“Second Chance” is a book written by Robert T. Kiyosaki that focuses on financial education and wealth-building strategies. The book emphasizes the importance of financial literacy and provides insights into how individuals can achieve financial success. Read More English Summaries.
The Second Chance Summary
The Second Chance Difficult Word Meanings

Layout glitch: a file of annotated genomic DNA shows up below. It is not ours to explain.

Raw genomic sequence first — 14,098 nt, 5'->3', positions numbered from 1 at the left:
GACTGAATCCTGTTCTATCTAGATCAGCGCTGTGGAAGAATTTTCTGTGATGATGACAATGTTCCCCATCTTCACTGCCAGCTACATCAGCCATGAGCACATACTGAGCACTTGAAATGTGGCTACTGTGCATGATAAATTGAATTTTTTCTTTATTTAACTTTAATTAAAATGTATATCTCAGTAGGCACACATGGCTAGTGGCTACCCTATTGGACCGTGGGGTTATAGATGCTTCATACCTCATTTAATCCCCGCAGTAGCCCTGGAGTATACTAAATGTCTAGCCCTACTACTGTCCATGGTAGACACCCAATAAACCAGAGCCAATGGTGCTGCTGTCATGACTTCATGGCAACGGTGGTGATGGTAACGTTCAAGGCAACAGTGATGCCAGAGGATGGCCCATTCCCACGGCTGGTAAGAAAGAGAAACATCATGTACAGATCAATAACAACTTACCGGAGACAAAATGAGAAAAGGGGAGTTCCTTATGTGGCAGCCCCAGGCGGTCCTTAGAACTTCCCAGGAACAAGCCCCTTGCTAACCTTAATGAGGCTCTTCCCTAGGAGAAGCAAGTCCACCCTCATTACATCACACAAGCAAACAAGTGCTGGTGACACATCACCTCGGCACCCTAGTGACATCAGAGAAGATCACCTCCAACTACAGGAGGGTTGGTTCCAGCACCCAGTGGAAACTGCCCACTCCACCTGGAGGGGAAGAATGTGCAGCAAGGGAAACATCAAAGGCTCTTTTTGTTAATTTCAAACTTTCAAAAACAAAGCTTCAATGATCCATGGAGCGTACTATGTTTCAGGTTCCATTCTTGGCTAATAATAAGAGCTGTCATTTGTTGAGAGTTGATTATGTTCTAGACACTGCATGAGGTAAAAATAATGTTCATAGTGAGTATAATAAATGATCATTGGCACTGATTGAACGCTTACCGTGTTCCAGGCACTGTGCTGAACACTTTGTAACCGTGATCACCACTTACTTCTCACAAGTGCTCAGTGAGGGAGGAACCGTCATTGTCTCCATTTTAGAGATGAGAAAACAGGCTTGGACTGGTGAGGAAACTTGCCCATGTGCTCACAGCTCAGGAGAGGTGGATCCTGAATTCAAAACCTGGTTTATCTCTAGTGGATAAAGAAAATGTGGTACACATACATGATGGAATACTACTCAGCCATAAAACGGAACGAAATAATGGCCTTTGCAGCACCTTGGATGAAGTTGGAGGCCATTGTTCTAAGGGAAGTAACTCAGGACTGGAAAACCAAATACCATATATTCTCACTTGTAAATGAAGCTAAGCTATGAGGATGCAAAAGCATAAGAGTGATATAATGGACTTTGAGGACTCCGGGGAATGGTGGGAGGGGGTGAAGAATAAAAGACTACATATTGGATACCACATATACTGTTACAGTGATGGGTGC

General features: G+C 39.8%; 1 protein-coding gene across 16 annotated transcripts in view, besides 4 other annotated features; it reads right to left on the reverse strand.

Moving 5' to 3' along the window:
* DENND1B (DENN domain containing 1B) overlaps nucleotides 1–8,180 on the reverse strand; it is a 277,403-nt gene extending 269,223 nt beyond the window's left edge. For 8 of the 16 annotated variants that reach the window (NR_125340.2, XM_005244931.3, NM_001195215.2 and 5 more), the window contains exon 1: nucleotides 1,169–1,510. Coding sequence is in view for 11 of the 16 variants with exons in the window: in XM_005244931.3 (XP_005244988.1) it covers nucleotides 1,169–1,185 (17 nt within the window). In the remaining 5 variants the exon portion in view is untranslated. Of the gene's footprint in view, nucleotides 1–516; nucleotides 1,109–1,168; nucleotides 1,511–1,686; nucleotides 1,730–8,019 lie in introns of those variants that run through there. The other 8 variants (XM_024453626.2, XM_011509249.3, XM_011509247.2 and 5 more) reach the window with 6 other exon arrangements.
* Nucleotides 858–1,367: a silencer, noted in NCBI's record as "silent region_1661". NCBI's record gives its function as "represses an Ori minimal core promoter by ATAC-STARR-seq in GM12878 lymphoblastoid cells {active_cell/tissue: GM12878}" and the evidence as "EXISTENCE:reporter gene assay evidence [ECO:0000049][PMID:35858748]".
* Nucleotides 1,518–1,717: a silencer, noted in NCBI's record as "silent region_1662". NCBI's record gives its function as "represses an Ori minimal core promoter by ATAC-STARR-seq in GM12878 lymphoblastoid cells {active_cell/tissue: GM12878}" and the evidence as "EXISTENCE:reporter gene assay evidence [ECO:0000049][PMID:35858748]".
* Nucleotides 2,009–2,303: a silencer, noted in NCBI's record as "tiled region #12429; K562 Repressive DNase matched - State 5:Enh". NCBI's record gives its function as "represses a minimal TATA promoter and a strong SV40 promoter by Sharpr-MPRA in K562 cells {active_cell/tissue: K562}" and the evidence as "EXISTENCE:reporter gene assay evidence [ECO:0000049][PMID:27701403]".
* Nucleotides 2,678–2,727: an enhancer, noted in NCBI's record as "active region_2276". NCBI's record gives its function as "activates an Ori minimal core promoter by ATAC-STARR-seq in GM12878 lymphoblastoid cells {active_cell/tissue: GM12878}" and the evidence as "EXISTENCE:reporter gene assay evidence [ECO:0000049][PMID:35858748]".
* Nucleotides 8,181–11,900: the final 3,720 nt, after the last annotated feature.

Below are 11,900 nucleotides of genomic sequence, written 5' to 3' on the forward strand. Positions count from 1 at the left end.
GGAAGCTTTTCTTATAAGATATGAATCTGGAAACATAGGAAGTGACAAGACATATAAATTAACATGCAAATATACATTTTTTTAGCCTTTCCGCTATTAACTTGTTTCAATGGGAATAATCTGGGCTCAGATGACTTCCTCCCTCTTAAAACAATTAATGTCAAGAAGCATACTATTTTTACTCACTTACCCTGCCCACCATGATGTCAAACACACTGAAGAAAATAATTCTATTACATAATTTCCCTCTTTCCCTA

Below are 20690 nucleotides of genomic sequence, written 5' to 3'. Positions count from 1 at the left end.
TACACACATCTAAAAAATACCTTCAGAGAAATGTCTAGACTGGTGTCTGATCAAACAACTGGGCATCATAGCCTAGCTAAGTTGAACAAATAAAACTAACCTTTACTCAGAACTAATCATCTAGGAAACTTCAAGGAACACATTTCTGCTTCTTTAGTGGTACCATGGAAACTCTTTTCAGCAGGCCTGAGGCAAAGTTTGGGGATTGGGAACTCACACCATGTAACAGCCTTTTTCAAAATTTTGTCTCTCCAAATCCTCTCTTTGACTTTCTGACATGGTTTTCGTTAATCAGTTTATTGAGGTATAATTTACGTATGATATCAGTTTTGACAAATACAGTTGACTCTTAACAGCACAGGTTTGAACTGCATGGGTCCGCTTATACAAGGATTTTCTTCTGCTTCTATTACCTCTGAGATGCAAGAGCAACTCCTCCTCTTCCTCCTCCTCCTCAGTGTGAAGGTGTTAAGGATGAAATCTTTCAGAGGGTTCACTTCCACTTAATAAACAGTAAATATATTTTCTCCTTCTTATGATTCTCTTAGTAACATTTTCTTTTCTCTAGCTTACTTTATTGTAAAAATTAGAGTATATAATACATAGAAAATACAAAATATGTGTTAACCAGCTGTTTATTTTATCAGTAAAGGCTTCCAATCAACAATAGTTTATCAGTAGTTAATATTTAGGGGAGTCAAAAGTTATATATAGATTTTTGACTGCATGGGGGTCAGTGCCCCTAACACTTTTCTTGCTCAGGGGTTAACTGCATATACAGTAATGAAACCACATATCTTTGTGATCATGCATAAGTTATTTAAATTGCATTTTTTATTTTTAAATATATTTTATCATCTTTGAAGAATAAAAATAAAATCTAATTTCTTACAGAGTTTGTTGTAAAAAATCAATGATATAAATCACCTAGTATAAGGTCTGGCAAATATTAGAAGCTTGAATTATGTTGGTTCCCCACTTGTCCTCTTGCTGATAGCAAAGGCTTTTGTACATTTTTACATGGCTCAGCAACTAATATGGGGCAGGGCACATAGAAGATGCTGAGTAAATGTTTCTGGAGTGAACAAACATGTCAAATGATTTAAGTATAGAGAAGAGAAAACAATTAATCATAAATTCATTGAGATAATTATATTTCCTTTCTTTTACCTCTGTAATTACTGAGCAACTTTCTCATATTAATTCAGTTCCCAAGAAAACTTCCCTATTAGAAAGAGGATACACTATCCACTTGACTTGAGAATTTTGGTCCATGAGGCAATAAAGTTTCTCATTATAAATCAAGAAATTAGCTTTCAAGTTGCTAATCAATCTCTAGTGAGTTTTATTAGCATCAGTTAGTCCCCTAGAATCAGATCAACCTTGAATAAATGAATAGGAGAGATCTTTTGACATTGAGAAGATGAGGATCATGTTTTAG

crucial (क्रूशल)-extremely important अत्यधिक महत्वपूर्ण; covet (कंवेट)-to want something very much किसी भी वस्तु को पाने की तीव्र इच्छा करना; nightmare (नाइटमेयर)-a dream that is very frightening डरावना सपना; din (डिन)-to tell somebody something again and again in a forceful way कोई बात बार-बार किसी से कहना, कूट-कूट के भरना; sitter (सिटर)-an easy chance to score a goal गोल करने का आसान मौका; scoop (स्कूप)-lift something with a quick continuous movement जल्दी से किसी चीज़ को उठाना; slid (स्लिड)-to move easily over a smooth or wet surface किसी चिकनी या गीली सतह पर आसानी से गति करना; ample (ऐम्पल)-enough पर्याप्त; apparent (अपैरेन्ट)-easy to see or understand आसानी से दिखने या समझ आने वाला; reputation (रेपुटेशन) an opinion held about someone or something especially by people in general प्रतिष्ठा; bay (बे)-make deep loud sound गहरी जोर की आवाज करना; strangle (स्ट्रगल)-kill somebody by squeezing throat गला घोंटकर मार डालना; lack (लैक)-not have enough of something अभाव; hostility (होस्टिलिटी)-unfriendly behaviour, दुरमनी; contempt (कन्टेम्प्ट)-feeling that somebody is of no value and cannot be respected घृणा; teammate (टीममेट)-member of the team खेल के साथी; interrupt (इण्टरप्ट)-break the continuity खलल डालना; brooding (ब्रूडिंग)-sad and mysterious दुःखी, विचारमग्न; mumble (मम्बल)-to speak or say something in a quiet voice in a way that is not clear बड़बड़ाना; wimp (विम्प)-a person who is not strong, brave or confident कायर व्यक्ति; boo (बू)-high loud sound ऊँची जोर की आवाज; torment (टॉरमेन्ट)-extreme suffering तीव्र पीड़ा; determination (डेटर्मिनेशन)-quality that makes you continue trying to do something even in difficulty पक्का इरादा; venture (वेन्चर)-activity especially one that involves taking risks साहसिक कार्य; impervious (इम्पेरवियस)-not affected or influenced by something किसी भी चीज से प्रभावित न होना; chiwy (चिवी)-to try and make somebody hurry किसी से जल्दी करवाना; dribble (ड्रिबल)-to move the ball along with several short kiks, hit गोंद को छोटी-छोटी हिट से आगे बढ़ाना; hesitant (हेजिटेन्ट)-embarrassed हिचकिचाने वाला; finesse (फिनेसि)-great skill in dealing with situations, especially in a delicate way चतुश्ता से परिस्थितियों से निपटने का कौशल huddle (हडल)-to gather closely इकट्ठे होना; tore (टोर)-separate अलग होना; tardy (टार्डो)-slow to act or move धीमे काम करना; shrill (श्रिल)-high loud sound तीव्र जोर की ध्वनि; testimony (टैस्टिमनि)-testament प्रमाण; sizzling (सिजलिंग)-very exciting बहुत उत्तेजनापूर्ण; intercept (इंटरसेप्ट)-stopping somebody going from one place to another or from arriving किसी को आगे बढ़ने से रोकना; whack (वैक)-to hit somebody very hard किसी को जोर से मारना; whizz (विज़)-to move very quickly बहुत तेजी से चलना; thud (थड)-loud sound जोर की आवाज; flank (फ्लैंक)-the left or right side of the sport ground किसी मैदान का बाँया अथवा दाहिना हिस्सा; wooden (वुडन)-not showing enough movement पर्याप्त गति न दिखाना; grin (ग्रिन)-to smile widely लम्बी चौड़ी मुस्कान; manoeuvre (मेनोवर)-cause something to turn skillfully किसी चीज़ को कलात्मकता से मोड़ना।